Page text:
The reason I think these choices are harder for us than for others though, is to do with that same fear that I talked about earlier. The fear is that if we start reforming workers' rights and pension schemes, others may take over and the whole discussion may get dynamics we can no longer control. But again here I would say again: fear is a bad advisor.
We can only save solidarity by taking the initiative in reforming it. We need to reform early retirement schemes and other labour market practices. We need to build new alliances with modernising trade unions. We need to provide fair opportunities to women, youngsters and migrants to keep them motivated to make their contribution, preferably right through the period that we are all old and grey and depending on their solidarity with us.
That was my second example of new dilemmas on solidarity. Here comes my third: Europe!
The history of the European Union shows us a classic example of solidarity, of politicians and whole societies making their futures interdependent, both because they believed they have a common interest in doing so and because they believed it was a morally right thing to do. I believe that still is the power of the European idea. But it is under threat. And we ourselves are the greatest threat. Our pursuit of the parallel aims of widening and deepening the Union has put a great strain on Europe and on Europeans. Europe is slowing down its performance and citizens are becoming more and more sceptical.
And here again we see a parallel with the two other examples I gave. I see many social democrats who are afraid to address scepticism about Europe, who are afraid to tackle the slowness in European decision making, the inefficiencies in the European parliament and the inconsistencies in European policies. But yet again my answer is: fear is not a good advisor.
It should be those who love Europe most, who should be the first to take action where Europe fails. Because that will prove the only way to preserve public support for the European Union.
And yes, again the choices are uncomfortable. For example, we Dutch social democrats have chosen to take the initiative for a referendum on the European Constitution. We love Europe so much that we think the risk of the Dutch people rejecting the Constitution is worth the benefit of their greater involvement with the future of Europe.
Another of those uncomfortable choices was that we concluded that we can no longer pursue the goals of widening, deepening, democratising and enhancing the efficiency of the Union all at the same time. The lack of clarity about where we are leading, combined with the lack of performance by today's European structures, is eroding public support for the EU. Only if Europeans feel represented at a European level and if Europe provides solutions for problems that can no longer be tackled at a national level, will Europe regain the legitimacy it needs to confront its challenges.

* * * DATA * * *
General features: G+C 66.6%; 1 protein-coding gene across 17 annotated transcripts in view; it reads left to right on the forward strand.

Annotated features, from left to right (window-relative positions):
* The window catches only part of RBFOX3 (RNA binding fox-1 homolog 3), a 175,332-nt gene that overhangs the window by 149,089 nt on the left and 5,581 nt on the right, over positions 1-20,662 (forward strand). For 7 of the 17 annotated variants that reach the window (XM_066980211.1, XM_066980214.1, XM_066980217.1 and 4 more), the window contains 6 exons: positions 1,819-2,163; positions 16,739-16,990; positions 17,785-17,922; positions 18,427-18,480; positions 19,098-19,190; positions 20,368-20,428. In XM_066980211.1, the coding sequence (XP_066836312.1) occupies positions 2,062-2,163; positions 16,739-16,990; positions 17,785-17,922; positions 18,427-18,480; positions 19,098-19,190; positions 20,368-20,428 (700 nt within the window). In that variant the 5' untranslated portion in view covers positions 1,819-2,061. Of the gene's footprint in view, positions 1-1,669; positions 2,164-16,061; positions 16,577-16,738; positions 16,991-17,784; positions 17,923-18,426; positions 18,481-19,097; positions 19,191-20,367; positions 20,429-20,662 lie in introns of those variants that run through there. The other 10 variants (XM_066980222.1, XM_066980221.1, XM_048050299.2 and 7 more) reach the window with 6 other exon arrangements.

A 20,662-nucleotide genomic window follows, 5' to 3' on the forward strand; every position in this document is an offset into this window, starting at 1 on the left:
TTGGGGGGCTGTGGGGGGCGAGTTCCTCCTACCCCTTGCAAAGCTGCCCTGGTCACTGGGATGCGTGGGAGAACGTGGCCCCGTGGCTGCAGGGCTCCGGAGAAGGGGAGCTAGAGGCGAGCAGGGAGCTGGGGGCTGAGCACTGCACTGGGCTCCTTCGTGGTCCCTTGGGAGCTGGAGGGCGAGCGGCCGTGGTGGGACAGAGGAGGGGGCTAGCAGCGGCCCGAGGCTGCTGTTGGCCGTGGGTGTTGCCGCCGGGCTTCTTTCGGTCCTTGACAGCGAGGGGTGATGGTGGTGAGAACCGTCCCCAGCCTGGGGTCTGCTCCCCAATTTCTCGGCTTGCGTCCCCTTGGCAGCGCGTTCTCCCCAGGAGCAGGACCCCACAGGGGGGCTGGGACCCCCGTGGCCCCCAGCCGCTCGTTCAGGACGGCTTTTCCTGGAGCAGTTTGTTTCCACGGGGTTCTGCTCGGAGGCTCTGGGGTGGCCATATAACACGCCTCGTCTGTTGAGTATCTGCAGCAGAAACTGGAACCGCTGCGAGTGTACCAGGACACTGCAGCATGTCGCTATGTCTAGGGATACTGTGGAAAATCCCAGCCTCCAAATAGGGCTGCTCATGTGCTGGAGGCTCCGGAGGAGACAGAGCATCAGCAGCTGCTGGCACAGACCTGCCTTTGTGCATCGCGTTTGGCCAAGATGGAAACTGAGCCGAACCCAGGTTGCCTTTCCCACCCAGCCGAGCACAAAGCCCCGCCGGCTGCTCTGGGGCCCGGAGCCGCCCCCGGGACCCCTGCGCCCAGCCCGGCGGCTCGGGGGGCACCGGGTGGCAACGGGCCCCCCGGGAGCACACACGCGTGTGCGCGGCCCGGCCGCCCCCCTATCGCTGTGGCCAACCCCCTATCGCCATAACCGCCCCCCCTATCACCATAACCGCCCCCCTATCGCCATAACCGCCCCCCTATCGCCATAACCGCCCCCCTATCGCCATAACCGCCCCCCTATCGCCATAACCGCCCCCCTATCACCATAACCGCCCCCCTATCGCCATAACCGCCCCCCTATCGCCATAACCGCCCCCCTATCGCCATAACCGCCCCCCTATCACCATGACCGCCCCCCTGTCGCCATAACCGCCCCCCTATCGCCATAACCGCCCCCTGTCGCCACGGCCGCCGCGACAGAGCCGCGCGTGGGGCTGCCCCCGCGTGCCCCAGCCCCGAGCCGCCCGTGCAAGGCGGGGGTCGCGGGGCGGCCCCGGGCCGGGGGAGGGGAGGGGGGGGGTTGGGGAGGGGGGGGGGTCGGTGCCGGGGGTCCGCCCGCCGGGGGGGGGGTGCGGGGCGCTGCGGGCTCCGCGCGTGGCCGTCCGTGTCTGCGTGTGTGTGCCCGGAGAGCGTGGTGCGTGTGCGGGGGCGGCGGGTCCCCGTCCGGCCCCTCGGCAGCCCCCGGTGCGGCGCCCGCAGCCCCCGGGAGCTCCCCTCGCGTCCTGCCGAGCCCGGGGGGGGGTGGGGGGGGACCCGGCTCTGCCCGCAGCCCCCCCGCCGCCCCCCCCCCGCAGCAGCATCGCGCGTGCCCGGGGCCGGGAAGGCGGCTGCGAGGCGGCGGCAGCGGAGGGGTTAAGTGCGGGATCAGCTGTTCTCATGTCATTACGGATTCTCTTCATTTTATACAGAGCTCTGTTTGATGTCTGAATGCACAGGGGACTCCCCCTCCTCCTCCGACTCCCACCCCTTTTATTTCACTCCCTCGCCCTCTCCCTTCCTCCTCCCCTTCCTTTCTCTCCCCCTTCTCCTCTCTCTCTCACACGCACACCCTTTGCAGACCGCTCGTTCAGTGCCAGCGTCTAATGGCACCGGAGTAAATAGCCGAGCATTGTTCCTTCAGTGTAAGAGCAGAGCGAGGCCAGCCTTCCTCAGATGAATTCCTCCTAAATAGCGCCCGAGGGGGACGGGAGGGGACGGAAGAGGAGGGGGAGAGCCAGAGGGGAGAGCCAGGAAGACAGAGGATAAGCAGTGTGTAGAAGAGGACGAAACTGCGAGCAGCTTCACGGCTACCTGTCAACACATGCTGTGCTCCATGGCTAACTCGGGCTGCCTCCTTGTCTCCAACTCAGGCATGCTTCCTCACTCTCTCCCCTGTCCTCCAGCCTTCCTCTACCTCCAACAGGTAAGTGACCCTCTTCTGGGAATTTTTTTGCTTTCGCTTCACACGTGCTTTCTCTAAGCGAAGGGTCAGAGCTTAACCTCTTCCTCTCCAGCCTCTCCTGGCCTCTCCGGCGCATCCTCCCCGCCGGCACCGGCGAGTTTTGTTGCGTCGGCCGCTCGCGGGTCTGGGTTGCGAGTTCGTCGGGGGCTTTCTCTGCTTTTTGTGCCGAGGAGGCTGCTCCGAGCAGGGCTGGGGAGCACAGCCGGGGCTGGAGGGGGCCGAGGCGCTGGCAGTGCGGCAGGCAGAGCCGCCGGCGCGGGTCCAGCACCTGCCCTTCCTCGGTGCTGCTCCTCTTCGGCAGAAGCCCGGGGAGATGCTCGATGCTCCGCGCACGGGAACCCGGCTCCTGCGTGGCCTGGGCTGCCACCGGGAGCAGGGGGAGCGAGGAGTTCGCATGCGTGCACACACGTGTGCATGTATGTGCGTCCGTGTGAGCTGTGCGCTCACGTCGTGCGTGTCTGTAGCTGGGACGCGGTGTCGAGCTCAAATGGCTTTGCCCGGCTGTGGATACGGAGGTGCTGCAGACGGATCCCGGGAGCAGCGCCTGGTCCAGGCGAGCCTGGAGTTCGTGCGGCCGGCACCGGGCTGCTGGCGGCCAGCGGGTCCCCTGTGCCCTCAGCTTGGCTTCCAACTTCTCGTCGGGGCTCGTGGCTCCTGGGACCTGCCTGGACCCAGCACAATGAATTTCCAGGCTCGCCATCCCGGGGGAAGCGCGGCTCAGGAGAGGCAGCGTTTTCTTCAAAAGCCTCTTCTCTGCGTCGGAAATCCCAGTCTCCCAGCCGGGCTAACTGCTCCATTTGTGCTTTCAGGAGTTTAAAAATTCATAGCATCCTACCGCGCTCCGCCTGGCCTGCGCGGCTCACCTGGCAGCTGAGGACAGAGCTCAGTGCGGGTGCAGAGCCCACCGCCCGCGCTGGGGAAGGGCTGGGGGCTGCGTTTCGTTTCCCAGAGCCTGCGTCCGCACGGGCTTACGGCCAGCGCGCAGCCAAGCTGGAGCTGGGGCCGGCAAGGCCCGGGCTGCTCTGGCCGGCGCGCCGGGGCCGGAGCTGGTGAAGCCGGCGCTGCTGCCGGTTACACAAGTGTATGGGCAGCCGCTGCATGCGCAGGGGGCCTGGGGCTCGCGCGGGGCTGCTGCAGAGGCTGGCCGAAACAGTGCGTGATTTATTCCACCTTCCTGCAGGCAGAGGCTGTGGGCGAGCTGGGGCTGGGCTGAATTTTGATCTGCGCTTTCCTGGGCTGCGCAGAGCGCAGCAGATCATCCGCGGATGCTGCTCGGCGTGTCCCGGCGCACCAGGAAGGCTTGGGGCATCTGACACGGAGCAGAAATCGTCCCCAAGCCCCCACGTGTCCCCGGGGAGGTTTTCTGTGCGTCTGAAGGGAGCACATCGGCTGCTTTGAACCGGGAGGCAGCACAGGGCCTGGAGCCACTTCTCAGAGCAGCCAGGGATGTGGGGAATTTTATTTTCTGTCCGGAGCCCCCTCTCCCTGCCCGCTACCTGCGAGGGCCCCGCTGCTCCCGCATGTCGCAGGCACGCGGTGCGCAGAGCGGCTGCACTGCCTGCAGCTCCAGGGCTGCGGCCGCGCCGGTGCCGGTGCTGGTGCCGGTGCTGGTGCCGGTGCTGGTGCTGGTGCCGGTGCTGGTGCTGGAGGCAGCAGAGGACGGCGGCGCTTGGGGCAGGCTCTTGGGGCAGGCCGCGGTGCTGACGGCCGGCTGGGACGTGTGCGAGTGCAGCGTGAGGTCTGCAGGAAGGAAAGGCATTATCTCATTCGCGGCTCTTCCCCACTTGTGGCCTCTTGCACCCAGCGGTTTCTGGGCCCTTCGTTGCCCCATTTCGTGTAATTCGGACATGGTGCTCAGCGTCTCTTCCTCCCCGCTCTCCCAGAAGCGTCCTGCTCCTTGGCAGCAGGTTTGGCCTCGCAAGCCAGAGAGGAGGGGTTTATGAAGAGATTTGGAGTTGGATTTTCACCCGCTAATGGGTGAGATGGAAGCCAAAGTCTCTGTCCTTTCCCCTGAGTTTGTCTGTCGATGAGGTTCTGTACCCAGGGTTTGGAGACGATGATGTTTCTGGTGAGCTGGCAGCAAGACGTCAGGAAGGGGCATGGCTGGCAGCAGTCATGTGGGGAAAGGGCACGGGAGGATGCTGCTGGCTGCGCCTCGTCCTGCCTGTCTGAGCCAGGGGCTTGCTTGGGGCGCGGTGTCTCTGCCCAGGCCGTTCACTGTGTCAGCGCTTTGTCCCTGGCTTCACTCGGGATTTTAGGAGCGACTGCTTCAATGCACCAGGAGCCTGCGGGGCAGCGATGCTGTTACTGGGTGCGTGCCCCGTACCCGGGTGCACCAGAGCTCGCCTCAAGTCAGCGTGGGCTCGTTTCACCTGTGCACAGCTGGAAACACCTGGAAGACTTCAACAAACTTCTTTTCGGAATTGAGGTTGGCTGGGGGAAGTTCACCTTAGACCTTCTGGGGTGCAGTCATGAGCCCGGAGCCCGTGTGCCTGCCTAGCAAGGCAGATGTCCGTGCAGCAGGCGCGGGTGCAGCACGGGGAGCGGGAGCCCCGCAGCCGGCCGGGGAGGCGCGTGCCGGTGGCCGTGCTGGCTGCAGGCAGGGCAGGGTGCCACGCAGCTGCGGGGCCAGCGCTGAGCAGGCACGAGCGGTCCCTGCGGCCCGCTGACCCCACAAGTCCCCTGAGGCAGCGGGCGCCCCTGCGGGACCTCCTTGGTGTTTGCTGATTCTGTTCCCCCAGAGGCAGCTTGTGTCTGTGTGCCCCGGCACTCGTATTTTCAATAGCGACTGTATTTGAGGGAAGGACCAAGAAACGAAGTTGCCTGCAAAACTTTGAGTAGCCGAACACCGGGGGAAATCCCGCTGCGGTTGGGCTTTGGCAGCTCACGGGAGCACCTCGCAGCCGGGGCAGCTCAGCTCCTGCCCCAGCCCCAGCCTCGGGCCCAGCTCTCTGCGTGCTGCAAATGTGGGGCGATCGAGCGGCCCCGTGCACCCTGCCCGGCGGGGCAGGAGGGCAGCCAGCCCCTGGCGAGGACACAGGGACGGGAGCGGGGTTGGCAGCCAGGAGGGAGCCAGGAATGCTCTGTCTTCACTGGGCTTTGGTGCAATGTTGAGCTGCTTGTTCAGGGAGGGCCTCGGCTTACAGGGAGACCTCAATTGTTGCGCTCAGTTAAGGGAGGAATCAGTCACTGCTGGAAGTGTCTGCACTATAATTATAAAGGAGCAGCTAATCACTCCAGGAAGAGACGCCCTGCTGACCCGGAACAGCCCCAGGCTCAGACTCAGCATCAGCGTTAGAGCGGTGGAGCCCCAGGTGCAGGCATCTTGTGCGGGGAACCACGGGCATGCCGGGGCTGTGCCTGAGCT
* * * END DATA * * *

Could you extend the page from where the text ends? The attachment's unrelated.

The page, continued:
My point is that if we continue to strive for further expansion, which I think we should, and at the same time try to get all our ideals on integration implemented for all member-states at the same time, we run the risk of a Europe which mainly negotiates with itself rather than performs for its citizens. That would not be in our common interest and it seems to be the quickest road to victory for the Euro-sceptics.
If we believe a performing Europe is the best way to guarantee support for Europe, we will have to recognise that in some areas in order to do better, Europe should do less rather than more. If we believe a performing Europe is the best way to guarantee support for Europe, we will also have to recognise that we should leave room for a Europe which creates different speeds towards different subjects, in different combinations of countries.
I gave these three examples for two reasons.
First because I think they all three tell us how difficult the choices are that we have to make to maintain support for our ideals. Maintaining support for solidarity in an increasingly diverse society requires tough choices on migration and integration. Maintaining support for solidarity in the welfare state twenty years from now requires tough choices on workers' rights and our relationship with the trade unions. And maintaining support for solidarity within Europe requires tough choices on how to involve citizens and how to scale down some of our ambitions.
But there was another reason for me to give exactly these examples. I believe one of the greatest electoral threats to progressives in Europe these days, is the conservative populist movement that chooses a different position on exactly these issues. Who choose against diversity and against migration. Who defend the vested interests in our welfare state. And who are straight out anti-Europe. That anti-migration, anti-Europe, pro-vested-interests movement can be very powerful if given the chance.
I don't think we should give them that chance. I therefore think it is us who should address the dilemmas that I talked to you about today. If we leave these tough discussions to others, it is not hard to predict what will happen. We saw a glimpse of it in the Netherlands in May 2002 when the Dutch social democrats suffered their greatest election defeat ever and the conservative populists under Pim Fortuyn made a glorious entry into the Dutch parliament.
That type of defeat is something I would never want you to experience.
May this little early morning warning help you to be prepared, to remain progressive and to become winners.